That's completely wrong. The specific energy density is calculated from the average discharge voltage.

Suppose the discharge curve is linear all the way to zero- that would make the energy density close to 200 Wh/kg.

Not Wh/liter.
konabikekid
not rated yet May 17, 2014
I meant to say watt hours per kilogram.
konabikekid
5 / 5 (1) May 17, 2014
By the way, the min voltage is 4 volts. At full charge it is higher than that. For almost all of the charge its higher than 4 volts. When charge gets close to zero the voltage drops from around 4 to 0 very quickly. At least if their chart on their website is true.

I don't know of any LiIon battery where the voltage drops linearly all the way to zero. The performance would drop with it if that we're the case.
EyeNStein
not rated yet May 17, 2014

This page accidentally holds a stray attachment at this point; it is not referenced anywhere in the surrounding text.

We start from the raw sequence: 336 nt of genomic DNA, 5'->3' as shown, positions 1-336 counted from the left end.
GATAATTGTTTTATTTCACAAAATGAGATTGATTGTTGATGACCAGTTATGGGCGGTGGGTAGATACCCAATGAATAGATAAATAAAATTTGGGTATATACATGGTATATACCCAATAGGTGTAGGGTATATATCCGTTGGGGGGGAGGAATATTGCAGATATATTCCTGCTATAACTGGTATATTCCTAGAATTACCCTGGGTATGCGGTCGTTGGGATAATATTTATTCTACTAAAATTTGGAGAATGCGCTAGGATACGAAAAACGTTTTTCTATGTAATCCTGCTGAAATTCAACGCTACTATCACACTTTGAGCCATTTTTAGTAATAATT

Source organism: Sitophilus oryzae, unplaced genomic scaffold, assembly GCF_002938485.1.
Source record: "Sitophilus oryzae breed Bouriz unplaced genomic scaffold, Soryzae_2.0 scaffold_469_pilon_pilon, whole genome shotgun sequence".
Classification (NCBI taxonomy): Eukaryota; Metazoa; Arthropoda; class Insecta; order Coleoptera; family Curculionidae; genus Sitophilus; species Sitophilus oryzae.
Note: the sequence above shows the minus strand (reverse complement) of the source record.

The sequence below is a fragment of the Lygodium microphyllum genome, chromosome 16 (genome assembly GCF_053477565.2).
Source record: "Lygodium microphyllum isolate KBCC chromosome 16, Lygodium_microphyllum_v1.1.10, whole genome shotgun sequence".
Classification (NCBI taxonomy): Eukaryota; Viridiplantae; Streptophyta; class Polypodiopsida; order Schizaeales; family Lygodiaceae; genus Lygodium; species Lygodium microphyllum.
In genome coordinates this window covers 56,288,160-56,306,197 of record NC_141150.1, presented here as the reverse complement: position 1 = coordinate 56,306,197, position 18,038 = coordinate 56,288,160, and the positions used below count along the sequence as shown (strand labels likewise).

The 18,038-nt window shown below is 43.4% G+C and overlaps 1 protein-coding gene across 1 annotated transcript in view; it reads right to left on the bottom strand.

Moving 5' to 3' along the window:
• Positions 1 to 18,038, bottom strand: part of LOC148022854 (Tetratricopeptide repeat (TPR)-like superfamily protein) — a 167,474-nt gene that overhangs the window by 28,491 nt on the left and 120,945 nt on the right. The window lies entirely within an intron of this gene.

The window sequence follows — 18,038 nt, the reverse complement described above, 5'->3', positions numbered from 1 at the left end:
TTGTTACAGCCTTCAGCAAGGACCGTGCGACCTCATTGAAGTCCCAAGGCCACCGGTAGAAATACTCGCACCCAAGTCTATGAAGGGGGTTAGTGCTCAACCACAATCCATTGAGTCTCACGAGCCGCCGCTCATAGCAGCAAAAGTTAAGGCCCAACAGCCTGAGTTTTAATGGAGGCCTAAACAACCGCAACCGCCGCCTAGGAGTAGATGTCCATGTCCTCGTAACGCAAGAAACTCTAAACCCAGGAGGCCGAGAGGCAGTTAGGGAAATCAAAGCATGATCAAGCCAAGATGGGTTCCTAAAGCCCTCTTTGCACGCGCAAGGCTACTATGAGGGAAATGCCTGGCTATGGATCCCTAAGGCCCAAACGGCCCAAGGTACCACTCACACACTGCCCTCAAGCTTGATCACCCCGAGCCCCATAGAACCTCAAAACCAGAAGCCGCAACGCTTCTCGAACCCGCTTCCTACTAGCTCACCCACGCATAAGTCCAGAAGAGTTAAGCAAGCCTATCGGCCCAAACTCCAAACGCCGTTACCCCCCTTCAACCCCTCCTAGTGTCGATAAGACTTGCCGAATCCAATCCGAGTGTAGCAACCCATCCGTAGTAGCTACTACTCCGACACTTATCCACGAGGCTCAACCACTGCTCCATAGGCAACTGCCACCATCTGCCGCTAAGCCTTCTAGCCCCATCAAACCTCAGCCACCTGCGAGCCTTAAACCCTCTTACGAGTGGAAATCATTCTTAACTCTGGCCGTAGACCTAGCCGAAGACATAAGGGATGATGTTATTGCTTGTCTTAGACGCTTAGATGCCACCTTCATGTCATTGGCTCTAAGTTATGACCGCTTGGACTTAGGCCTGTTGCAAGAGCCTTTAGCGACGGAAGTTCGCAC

OR as it charges 20 times as fast there is room to Increase their internal resistance by up-sizing their cells so it doesn't take thousands of them to power a car. The cost, weight and bulk saving of all that surplus encapsulation jacketing and interconnects could make EV's affordable. Especially if they have respectable range and charge overnight at home on cheaper electricity.
IamVal
2 / 5 (1) May 17, 2014
I'm with kbk here...
and I've got a bit of hope for this one that I couldn't have for the rest.

Almost all of the previous 'breakthroughs' were made by schools or smaller businesses. the big businesses just didn't want to look for them... but they did want to own them and bury them so that happened.

this is a company who wants to do all their own manufacturing and license the tech out. If this delivers on it's promises, and the company doesn't sell out, This may be the turning point. also contingent on price certainly.

as for recharging systems..
photovoltaics..
compressed air generators- quick fillup, relative safety, tried and tested tech.
superconducting buffers.